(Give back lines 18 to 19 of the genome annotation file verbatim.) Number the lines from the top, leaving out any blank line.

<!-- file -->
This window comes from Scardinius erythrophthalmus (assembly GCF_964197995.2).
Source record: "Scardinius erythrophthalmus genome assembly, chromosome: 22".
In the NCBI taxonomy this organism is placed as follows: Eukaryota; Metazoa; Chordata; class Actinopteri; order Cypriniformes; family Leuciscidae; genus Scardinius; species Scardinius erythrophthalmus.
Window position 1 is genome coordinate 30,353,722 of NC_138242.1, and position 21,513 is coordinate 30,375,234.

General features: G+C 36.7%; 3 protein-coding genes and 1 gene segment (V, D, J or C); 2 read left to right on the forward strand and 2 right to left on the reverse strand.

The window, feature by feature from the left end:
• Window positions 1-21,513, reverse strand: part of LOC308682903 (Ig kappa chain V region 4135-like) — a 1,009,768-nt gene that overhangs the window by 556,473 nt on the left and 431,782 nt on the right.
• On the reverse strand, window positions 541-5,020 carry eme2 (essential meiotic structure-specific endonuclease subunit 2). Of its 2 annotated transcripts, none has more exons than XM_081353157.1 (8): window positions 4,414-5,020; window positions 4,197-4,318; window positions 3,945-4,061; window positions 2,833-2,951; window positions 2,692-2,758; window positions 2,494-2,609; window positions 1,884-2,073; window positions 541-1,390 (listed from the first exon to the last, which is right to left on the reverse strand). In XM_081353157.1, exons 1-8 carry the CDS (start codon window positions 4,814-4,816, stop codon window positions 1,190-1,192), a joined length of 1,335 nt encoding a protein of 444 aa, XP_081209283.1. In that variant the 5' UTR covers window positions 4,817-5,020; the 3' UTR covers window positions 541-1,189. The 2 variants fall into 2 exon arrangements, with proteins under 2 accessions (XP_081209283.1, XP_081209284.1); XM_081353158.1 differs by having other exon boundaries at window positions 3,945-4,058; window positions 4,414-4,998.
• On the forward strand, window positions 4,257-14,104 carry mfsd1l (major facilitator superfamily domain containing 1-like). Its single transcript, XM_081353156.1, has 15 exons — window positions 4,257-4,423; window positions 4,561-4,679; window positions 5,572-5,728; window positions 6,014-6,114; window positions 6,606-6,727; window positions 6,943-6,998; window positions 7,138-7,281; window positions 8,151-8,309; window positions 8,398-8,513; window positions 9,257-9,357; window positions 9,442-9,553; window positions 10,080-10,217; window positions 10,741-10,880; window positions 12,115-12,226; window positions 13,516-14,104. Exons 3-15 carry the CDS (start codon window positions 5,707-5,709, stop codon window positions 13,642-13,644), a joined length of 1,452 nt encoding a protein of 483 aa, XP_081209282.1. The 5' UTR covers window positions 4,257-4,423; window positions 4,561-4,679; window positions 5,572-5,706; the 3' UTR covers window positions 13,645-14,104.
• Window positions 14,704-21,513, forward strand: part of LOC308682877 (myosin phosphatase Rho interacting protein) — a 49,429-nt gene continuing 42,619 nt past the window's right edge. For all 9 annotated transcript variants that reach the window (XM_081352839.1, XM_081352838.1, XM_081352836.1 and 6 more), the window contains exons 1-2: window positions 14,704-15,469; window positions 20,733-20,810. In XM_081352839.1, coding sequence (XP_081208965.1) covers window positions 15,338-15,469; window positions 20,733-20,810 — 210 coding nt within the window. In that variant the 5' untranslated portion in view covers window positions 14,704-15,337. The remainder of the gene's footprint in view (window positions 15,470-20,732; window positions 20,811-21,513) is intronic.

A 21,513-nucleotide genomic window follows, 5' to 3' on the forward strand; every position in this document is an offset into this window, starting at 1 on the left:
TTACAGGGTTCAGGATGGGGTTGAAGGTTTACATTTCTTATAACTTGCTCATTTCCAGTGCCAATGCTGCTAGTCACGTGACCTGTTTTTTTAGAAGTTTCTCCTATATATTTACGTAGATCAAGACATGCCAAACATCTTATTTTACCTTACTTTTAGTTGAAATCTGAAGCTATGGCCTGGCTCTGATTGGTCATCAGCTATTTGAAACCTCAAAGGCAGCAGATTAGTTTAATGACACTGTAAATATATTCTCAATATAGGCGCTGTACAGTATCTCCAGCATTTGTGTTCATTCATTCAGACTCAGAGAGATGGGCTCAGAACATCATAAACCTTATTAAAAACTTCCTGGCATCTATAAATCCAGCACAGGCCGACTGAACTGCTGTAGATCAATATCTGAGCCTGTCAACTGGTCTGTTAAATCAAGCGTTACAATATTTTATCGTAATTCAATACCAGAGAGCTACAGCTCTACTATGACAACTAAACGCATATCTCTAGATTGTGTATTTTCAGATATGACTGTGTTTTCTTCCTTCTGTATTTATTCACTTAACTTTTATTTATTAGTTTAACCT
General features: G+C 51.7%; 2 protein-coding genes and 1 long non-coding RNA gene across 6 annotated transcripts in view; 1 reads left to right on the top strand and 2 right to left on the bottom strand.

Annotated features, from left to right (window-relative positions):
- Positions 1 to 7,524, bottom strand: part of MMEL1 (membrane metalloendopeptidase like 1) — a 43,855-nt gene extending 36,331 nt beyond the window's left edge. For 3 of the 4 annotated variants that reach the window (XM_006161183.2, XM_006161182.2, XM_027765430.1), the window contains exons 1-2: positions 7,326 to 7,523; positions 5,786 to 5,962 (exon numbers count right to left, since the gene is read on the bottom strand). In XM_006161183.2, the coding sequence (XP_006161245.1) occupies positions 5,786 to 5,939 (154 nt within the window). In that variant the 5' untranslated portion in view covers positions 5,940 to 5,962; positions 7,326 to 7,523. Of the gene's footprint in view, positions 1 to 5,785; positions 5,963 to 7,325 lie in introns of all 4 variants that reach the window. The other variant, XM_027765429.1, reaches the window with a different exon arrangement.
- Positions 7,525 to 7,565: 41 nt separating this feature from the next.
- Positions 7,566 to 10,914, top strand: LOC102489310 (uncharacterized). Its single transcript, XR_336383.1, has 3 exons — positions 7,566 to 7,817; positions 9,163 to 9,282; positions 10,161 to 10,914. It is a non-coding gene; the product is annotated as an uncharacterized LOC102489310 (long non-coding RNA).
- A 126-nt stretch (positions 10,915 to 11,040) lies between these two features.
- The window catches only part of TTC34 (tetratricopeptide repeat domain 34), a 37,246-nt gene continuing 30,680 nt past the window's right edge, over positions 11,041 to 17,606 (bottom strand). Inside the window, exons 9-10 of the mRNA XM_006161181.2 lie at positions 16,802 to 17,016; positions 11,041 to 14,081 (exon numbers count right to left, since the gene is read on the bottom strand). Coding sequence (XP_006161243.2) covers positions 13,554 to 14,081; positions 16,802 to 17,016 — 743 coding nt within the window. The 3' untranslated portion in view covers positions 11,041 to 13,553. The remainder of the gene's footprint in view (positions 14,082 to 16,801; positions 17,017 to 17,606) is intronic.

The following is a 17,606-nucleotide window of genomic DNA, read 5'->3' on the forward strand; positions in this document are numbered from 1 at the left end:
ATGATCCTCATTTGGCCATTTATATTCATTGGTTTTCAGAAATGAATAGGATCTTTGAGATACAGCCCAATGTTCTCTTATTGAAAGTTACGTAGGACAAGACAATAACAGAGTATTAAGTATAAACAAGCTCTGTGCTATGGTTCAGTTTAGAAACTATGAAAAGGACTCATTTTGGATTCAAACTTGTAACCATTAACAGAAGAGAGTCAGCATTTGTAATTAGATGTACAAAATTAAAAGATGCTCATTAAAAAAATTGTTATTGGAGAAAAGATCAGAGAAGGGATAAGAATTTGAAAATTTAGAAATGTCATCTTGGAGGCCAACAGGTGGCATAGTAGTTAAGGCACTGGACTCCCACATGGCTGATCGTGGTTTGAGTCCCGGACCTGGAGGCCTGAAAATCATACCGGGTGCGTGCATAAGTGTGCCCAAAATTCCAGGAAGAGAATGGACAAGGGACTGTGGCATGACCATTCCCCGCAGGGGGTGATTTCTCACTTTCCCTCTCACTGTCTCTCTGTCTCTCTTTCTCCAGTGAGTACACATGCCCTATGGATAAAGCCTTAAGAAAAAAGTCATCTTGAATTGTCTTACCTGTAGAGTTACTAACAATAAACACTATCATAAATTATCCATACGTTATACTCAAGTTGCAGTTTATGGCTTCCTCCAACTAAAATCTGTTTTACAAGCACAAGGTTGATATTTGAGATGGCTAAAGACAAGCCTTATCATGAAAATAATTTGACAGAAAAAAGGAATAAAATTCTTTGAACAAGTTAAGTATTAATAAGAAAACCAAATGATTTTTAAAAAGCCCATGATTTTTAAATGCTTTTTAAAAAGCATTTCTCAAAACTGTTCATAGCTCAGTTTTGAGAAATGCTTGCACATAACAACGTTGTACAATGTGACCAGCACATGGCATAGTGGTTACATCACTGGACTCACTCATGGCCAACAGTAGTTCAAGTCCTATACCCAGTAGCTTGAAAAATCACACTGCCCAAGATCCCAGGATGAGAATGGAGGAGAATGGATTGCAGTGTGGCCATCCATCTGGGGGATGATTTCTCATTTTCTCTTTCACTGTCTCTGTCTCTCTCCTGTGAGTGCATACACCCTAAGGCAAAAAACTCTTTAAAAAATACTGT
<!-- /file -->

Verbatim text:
- A 126-nt stretch (positions 10,915 to 11,040) lies between these two features.
- The window catches only part of TTC34 (tetratricopeptide repeat domain 34), a 37,246-nt gene continuing 30,680 nt past the window's right edge, over positions 11,041 to 17,606 (bottom strand). Inside the window, exons 9-10 of the mRNA XM_006161181.2 lie at positions 16,802 to 17,016; positions 11,041 to 14,081 (exon numbers count right to left, since the gene is read on the bottom strand). Coding sequence (XP_006161243.2) covers positions 13,554 to 14,081; positions 16,802 to 17,016 — 743 coding nt within the window. The 3' untranslated portion in view covers positions 11,041 to 13,553. The remainder of the gene's footprint in view (positions 14,082 to 16,801; positions 17,017 to 17,606) is intronic.